Ring-tailed lemurs are what most people imagine when you think of a lemur. Living in troops of six to 30 animals, they are distinctive because of their long, striped, black-and-white tails. Babies stay with their mother for four to six months, when the males will migrate to other groups leaving the females behind. Unusually, ring-tailed lemurs spend a lot of their time on the ground since they cannot grip with their tails as many of their cousins do. This makes them easier for wildlife enthusiasts to spot. Also endemic to Madagascar, one of the best places to see them is in Parc National de l’Isalo in the west. Their favourite snacks are fruit, leaves, flowers and sap.
Green sea turtles can be spotted in the tranquil Indian Ocean waters of the Nosy Tanikely Marine Reserve, off the south coast of Madagascar. These exquisite marine creatures are easily recognised by their smooth, almost heart-shaped shell, which – contrary to what their name suggests – is a blend of colours, including brown, olive, grey and black. They swim serenely through the water, using their flipper-like limbs to glide along, dipping down over the beautiful coral reef. Incredibly, every time a female breeds, she will migrate to the beach where she was born, however far away that might be.
The Verreaux’s sifaka , another Madagascar endemic, is found in the forest and shrubland of the south, such as Berenty Nature Reserve. This endangered, medium-sized lemur is a social primate, living in hierarchical groups of two to 13 individuals. They are diurnal and generally sleep in the canopy from dusk until dawn. Their long tails make them much better adapted to leaping between branches in the treetops, but they are better known for their unique ‘dancing’ movement on the ground, when they bound along and throwing their arms in the air rhythmically to increase their balance. Their favourite food is leaves.
The fosa , the largest wild carnivore in Madagascar, is found nowhere else on earth. This mysterious, cat-like mammal, with its short red-brown fur and a tail as long as its agile, muscular body, can grow to 6ft long from nose to tail tip. It resides in forest areas and has semi-retractile claws that allow it to climb and leap from tree to tree like a monkey or lemur. Although they are active in both the day and night, fosas are notoriously difficult to spot. However, one of the best places to find them is in Masoala National Park.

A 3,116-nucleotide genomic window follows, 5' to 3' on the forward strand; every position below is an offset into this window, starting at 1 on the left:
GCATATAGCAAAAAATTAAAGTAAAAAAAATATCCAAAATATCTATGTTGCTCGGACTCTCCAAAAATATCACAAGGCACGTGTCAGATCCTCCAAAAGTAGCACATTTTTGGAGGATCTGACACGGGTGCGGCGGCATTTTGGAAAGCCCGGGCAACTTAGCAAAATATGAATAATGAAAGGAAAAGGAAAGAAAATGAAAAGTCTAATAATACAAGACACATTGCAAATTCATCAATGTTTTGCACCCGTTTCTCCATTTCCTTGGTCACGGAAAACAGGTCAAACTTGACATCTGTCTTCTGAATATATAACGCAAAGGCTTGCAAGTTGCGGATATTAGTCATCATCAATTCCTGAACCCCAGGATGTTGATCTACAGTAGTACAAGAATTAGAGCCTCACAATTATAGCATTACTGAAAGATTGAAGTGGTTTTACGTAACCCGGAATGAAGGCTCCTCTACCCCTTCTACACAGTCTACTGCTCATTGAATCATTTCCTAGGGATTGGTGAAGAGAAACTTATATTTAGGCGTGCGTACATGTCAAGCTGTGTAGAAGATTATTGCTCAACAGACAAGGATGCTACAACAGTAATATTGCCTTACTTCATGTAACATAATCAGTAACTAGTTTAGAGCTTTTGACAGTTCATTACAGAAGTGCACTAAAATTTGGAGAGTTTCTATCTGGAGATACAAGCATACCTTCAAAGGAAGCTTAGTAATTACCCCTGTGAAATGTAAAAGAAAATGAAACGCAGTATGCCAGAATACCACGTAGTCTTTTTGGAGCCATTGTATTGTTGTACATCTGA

The Satanic leaf-tailed gecko , another Madagascan endemic, is, without a doubt, one of the most weird and wonderful geckos in existence. Able to blend seamlessly with the surrounding foliage, with its tail ingeniously mimicking a rotting leaf, it has fascinated many visitors to this extraordinary wildlife destination. Perhaps unsurprisingly, they are very difficult to spot, particularly during the day when they cover themselves with their leaf-like tails and stick their legs out to resemble twigs. However, it is easier to see them at night when they come out to hunt in the rainforest.
The lowland streaked tenrec is as adorable as it is peculiar. Endemic to northern and eastern Madagascar, where they reside mainly in lowland forests and scrubland, these whacky insectivores are a rather amusing cross between a shrew and a hedgehog. Their long, black noses help them catch earthworms and insects, and their bright-yellow spine crests above their heads are self-defence against predators. These diurnal creatures are the most sociable of the tenrecs, often foraging in small groups.